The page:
The A-League will appear on a commercial free-to-air TV channel for the first time after clinching a landmark broadcast rights deal with Network Ten that secures the competition’s short-term future – and includes the sale of a small equity stake to Ten’s owners, ViacomCBS.
The Herald and The Age can reveal the A-League and W-League has signed a five-year contract with Ten and its streaming subsidiary Paramount+ worth $200 million in cash and commercial contra, according to sources, and contains triggers for a further three-year extension.
Sydney FC star Bobo celebrates after scoring against Western Sydney at the SCG on Sunday.Credit:Getty
The deal guarantees one A-League match each week, on Saturday nights, will be broadcast live on Ten’s main channel for the duration of the agreement, preceded by a magazine-style discussion show – ensuring a level of free-to-air coverage hitherto only dreamed of in the league’s 16-year history.
In a further sign of the company’s commitment to growing the sport, Ten’s owners ViacomCBS have bought a 2.5 per cent share in the Australian Professional Leagues, the club-run body now in charge of both the A-League and W-League after securing independence from Football Australia at the end of last year.
The other five A-League games each round will be behind a paywall on Paramount+, which is aiming to use football as the cornerstone of its launch in Australia, where it will be available for $8.99 per month from August 11.
One W-League match each week, on Sunday afternoons, will also be shown on Ten’s secondary channel, 10Bold, with both free-to-air matches to be syndicated on 10Play, the network’s free streaming service.
Paramount+ is set to become the new home of the A-League and W-League – and potentially more football content.Credit:Getty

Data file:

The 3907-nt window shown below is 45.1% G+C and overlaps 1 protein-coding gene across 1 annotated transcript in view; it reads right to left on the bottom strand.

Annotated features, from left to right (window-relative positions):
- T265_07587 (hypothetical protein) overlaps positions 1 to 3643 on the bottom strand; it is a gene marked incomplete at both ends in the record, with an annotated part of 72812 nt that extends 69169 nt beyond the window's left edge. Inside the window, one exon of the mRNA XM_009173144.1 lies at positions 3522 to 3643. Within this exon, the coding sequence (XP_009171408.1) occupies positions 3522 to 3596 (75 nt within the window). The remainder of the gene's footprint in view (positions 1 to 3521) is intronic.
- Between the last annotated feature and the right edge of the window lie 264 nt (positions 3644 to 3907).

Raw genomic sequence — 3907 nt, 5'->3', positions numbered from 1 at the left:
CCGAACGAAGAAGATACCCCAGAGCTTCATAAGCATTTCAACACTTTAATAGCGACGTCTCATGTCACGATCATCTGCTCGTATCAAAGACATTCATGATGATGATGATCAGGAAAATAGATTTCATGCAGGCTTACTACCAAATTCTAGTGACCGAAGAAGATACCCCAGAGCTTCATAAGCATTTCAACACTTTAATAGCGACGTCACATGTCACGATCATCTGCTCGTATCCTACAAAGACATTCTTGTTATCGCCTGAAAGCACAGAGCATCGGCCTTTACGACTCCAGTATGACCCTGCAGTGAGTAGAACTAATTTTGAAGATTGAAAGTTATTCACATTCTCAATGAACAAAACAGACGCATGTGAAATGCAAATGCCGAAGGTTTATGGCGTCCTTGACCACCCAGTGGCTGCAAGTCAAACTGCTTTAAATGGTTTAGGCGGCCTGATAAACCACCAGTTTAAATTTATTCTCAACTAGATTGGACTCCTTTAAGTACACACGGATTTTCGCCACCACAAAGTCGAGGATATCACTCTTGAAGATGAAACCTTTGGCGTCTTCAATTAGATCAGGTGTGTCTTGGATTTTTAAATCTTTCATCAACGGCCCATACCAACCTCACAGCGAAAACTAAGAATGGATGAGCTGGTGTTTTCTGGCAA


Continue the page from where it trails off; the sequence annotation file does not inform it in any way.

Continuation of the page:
The APL has also agreed to share responsibility for broadcast production, a move rarely undertaken by major sporting competitions in Australia. This ensures a minimum standard of production will be upheld across both the A-League and W-League and the ability to scale the number of cameras used at matches up or down based on the importance of certain fixtures.
“We are thrilled to partner with the Australian Professional Leagues to become the new home of football for both the A-League and Westfield W-League, giving all Australians access to more football than ever before,” said Beverley McGarvey, the chief content officer and executive vice president of ViacomCBS Australia and New Zealand.
“Ensuring broad reach on free-to-air, as well as extensive access on Paramount+, we are committed to showcasing the sport in innovative ways and exposing it to a plethora of programming opportunities across all our platforms, including those of our parent company ViacomCBS.”
It brings to an end the A-League and W-League’s long association with Fox Sports and gives the APL a sturdy platform from which to rebuild the domestic game after a concerning decline in TV ratings, crowds and general interest over the last few years.